Though better prepared than most when the pandemic-related lockdowns hit the US in March 2020, labs were still caught off guard. Those involved in testing for SARS-CoV-2—the virus that causes COVID-19—faced a massively increased workload, while those in other fields deemed essential needed to quickly adjust to added safety measures to protect staff. Labs labeled non-essential had to deal with sudden closures and a shift to remote work. After more than a year of managing their labs during the pandemic, the lab professionals we’ve spoken to have emerged stronger than before in spite of the stress and uncertainty.
Positives and negatives of the pandemic
While most labs are quite comfortable with stringent safety measures and wearing personal protective equipment (PPE), and many have disaster preparedness plans, they still faced many key challenges over the last year, including:
- Helping staff deal with challenges at home while working remotely
- Added strain on mental health
- Adequately staffing labs while meeting social distancing measures
- Mastering the art of leading their teams virtually
- Quickly adopting the digital tools required for remote work
- Dealing with situations where staff either tested positive for COVID-19 or were in close contact of a COVID-19-positive individual
- Increased workload
- Having to put research on hold
Some of the positives included:
- Staff got an opportunity to perform under pressure and earn promotions
- Enhanced leadership skills from leading virtually
- Meeting or exceeding goals in spite of the challenges faced
- Increased flexibility with remote options to stay in place post-pandemic
- Time to work on existing data for research papers (for labs shut down)
- Increased proficiency in using digital tools and other technologies for remote work
- Being better prepared for PPE shortages in the future
Management lessons from both labs and businesses
Both labs and other organizations have learned some important lessons from a year of managing during a pandemic. Successful management during such a crisis involves:
- The use of digital tools to effectively communicate with teams
- Ensuring staff have the flexibility they need to meet both work and at-home commitments
- Resilience on all levels—organization as a whole, management, and staff
Get more lessons from the lab here.
Learnings from businesses in general complemented those from the lab. In a recent report from the UK on managing a business successfully during a pandemic, researchers noted three things resilient organizations had in common:
- Identified which services were most important to their clients and ensured those services continued
- When they faced challenges in delivering those services, business managers found other ways to ensure customers got what they needed
- Were already prepared for potential crisis situations in advance of the pandemic
Get more learnings from the business world to apply to managing your lab here.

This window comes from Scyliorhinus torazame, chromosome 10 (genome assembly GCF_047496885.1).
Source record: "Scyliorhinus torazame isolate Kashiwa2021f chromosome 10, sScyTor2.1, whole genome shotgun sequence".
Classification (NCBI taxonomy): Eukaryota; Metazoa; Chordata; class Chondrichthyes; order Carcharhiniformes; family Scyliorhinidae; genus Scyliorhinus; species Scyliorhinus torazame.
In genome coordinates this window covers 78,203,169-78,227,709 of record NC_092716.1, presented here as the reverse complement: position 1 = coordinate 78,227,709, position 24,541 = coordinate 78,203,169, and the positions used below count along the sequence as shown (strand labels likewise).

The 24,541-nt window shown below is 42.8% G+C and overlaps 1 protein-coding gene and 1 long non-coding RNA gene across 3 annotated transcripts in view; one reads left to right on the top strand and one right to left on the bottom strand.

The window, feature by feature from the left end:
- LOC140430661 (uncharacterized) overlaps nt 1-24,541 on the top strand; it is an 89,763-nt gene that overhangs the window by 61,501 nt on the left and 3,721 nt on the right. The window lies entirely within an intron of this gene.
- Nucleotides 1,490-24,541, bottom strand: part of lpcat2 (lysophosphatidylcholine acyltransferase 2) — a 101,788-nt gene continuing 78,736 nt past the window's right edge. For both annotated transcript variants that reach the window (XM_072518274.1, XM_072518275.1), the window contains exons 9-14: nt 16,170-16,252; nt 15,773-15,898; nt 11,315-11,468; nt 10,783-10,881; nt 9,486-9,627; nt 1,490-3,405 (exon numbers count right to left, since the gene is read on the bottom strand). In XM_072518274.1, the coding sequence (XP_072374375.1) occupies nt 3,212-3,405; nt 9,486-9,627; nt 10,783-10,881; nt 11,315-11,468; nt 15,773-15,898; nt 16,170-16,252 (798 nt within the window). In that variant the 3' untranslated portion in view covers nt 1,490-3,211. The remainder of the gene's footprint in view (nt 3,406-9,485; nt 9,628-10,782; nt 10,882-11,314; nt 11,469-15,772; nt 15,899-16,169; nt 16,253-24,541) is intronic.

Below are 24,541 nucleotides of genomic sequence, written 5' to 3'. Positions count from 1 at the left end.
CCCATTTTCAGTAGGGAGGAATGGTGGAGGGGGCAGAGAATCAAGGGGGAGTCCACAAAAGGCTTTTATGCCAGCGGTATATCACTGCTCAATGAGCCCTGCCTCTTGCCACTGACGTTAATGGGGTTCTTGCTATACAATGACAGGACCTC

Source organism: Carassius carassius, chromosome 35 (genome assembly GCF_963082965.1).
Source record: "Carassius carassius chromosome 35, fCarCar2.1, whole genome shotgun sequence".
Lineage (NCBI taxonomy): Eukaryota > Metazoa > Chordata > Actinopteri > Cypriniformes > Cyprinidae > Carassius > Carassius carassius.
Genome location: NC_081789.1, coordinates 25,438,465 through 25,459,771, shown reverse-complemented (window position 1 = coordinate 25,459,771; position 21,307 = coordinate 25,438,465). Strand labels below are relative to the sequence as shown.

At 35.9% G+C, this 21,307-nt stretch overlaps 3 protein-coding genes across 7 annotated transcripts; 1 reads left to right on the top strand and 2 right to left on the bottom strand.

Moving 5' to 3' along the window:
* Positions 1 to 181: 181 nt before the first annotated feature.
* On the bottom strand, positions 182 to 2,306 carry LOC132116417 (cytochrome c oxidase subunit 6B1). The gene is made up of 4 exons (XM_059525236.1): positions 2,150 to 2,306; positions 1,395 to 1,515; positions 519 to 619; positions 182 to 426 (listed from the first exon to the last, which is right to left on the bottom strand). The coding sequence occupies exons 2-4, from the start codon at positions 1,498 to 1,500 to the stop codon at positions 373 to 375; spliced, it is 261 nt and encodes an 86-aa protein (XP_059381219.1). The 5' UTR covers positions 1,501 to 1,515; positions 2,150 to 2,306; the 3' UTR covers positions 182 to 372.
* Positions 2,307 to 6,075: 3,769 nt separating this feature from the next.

Safety lessons from the COVID-19 crisis
Though already familiar with PPE and strict safety protocols, labs still had to adapt to additional COVID-19 safety protocols. While using PPE in non-lab areas didn’t present as much of a challenge for most lab professionals, implementing adequate social distancing in workspaces was frustrating for some. Many labs also had to deal with shortages of PPE and learned to be better prepared for the future. Being flexible and open-minded was essential to get through these challenges. Key safety lessons learned from the pandemic so far center on:
- How to handle PPE shortages
- The importance of ongoing education on the dangers of pathogens
- The need to be prepared to move quickly (yet safely) to put new practices or testing procedures in place
Find a more in-depth look at safe laboratory practices learned from the COVID-19 situation in this article by lab safety expert Dan Scungio.
Tips for maintaining strong mental health during a pandemic
In addition to physical safety, lab professionals learned plenty about taking care of their mental and emotional health during the added stress brought on by the COVID-19 pandemic and some of the challenges of remote work, such as not having a set start and end time to the work day. Some tips for effectively managing your mental health during a crisis include:
- Set boundaries
- Build resilience
- Gain perspective
- Carefully manage news intake and social media usage
- Create a plan to ensure you get enough rest, exercise, water, and healthy food
For more tips on looking after your mental well-being during a pandemic or other disaster, see this article by workplace mental health expert Susan Jakobson.
Technologies that will shape the post-COVID laboratory
While it’s long been the prevailing opinion that workers need to be in the laboratory to do their work, the pandemic has shown us that’s not entirely true with many labs using remote instrument access and various digital tools to be just as productive—or even more productive—while doing some or all of their work remotely. Managing resistance to these remote options will be important for lab managers to ensure automation and other such technology is integrated successfully in their facilities. As we move beyond COVID-19, keeping these technologies in place—and adopting new ones—will be essential to labs’ success, resilience, and flexibility.